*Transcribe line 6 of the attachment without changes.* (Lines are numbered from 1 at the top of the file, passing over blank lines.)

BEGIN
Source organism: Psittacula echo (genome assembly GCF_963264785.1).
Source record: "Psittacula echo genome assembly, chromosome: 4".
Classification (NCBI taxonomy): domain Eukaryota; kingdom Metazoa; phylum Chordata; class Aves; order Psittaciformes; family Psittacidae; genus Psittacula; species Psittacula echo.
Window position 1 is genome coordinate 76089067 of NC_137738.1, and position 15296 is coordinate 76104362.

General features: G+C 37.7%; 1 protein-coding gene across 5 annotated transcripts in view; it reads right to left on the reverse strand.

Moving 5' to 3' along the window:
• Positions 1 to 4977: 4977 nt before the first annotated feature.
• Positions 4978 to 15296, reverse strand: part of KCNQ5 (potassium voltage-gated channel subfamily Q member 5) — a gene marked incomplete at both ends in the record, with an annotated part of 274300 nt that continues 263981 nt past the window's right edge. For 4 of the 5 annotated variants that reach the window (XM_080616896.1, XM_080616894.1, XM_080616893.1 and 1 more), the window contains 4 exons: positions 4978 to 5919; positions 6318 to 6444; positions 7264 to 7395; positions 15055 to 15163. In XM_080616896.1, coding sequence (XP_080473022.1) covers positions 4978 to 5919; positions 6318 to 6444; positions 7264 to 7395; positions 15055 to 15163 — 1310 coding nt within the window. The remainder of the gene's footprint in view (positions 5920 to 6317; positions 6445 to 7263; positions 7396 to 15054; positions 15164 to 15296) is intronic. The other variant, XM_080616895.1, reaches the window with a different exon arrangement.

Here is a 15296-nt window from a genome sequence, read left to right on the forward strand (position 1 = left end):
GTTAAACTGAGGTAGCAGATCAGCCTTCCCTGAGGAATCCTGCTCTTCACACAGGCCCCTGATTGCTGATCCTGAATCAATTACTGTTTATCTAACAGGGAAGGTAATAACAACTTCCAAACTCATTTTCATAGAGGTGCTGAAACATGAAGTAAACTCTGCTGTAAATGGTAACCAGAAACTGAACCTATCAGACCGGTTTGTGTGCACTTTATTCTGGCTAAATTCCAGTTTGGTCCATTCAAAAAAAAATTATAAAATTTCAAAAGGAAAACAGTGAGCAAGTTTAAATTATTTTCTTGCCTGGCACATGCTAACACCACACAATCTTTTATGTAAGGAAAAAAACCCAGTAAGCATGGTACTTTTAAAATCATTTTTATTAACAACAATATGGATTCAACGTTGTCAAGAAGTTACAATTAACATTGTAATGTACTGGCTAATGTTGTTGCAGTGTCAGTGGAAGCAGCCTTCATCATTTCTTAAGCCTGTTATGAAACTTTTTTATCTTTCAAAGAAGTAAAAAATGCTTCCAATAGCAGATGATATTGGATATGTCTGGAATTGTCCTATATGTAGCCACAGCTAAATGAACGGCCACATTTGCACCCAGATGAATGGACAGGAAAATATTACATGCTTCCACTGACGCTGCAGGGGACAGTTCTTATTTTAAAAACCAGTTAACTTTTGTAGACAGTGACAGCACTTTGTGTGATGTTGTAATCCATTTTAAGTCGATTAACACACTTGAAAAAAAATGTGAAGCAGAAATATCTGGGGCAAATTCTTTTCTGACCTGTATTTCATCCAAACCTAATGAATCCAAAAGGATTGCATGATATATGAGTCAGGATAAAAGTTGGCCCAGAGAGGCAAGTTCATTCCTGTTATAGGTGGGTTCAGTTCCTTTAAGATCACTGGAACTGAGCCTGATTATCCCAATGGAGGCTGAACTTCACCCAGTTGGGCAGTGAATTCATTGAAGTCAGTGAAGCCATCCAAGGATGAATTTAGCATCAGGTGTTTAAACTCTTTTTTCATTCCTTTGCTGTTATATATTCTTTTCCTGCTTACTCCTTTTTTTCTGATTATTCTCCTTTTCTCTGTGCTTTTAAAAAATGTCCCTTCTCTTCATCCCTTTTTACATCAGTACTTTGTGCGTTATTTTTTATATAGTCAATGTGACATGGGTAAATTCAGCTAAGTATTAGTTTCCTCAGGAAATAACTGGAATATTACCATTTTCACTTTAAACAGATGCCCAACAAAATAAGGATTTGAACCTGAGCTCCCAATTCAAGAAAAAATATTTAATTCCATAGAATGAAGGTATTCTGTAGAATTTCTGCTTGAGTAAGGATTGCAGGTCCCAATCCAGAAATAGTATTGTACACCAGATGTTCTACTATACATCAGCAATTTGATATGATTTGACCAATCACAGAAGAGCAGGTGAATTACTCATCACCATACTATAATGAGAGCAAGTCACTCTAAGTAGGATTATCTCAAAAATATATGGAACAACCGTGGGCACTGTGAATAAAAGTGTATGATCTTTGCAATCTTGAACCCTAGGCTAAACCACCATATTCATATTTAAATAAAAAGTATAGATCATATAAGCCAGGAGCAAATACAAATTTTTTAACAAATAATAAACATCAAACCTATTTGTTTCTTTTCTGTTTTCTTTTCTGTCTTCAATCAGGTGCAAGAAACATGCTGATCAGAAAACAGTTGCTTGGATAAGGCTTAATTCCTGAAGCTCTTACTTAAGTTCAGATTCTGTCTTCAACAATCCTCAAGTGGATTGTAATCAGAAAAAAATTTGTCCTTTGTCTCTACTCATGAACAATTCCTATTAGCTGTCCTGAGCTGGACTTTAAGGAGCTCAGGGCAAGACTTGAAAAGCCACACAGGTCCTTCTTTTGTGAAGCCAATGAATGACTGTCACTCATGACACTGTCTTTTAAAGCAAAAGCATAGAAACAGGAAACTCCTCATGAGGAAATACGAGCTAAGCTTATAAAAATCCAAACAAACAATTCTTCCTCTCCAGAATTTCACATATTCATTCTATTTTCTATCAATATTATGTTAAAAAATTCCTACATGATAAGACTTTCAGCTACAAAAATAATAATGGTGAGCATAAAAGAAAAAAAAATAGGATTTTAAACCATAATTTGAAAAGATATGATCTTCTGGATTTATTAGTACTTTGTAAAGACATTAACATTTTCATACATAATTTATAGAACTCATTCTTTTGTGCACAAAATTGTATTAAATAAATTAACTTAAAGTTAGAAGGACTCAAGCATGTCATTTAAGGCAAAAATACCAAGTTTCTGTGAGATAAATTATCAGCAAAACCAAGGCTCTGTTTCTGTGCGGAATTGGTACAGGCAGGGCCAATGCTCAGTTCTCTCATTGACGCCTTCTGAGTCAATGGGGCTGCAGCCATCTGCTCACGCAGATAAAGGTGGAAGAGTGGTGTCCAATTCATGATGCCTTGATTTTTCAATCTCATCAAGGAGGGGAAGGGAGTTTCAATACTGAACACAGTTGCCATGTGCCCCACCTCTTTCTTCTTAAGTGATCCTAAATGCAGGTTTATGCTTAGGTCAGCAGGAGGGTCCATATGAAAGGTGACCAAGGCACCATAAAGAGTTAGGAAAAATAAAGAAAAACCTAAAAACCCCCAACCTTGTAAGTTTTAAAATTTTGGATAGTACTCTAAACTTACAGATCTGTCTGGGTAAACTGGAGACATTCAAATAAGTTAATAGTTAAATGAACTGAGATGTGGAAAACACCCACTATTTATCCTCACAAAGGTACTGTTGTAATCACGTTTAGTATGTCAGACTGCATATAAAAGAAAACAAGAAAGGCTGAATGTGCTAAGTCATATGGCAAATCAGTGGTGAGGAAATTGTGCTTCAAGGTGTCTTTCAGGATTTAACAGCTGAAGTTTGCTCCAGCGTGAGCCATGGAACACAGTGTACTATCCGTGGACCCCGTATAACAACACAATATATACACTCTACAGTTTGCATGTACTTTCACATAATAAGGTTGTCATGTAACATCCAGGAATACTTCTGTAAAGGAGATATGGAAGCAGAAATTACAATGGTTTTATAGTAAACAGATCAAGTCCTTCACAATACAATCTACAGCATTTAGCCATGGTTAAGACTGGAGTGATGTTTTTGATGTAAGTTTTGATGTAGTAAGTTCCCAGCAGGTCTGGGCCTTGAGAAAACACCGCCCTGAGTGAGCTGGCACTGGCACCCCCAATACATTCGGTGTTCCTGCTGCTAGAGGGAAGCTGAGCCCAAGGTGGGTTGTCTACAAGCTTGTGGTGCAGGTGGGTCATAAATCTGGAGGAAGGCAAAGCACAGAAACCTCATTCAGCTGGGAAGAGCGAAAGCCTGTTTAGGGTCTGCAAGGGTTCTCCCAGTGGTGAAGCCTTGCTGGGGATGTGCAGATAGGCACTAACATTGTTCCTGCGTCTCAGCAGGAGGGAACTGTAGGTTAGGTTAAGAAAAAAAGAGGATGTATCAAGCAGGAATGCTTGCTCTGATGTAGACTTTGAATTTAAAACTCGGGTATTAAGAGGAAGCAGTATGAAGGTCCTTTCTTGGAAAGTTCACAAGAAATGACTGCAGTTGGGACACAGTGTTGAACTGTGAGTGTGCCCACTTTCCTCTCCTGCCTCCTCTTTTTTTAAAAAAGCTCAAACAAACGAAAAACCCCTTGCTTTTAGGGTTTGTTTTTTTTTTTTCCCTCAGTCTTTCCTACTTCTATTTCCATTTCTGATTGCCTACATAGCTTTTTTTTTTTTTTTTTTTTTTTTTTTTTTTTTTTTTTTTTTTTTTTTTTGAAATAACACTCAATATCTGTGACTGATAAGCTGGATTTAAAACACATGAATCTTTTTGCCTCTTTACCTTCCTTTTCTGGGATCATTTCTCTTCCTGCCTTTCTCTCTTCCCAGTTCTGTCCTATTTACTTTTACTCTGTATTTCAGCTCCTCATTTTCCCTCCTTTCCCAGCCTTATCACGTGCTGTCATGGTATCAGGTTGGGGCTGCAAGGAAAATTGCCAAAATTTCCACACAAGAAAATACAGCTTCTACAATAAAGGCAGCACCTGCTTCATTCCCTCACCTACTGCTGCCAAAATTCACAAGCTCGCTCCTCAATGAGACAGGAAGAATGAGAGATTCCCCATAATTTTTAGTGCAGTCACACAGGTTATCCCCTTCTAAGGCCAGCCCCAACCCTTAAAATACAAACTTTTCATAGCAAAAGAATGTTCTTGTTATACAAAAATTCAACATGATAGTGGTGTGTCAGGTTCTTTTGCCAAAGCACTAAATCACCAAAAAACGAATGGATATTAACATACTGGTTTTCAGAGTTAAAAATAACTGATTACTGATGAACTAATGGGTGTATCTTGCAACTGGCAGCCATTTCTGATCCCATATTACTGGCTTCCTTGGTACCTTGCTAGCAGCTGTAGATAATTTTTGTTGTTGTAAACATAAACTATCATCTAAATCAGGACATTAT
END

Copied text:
Moving 5' to 3' along the window: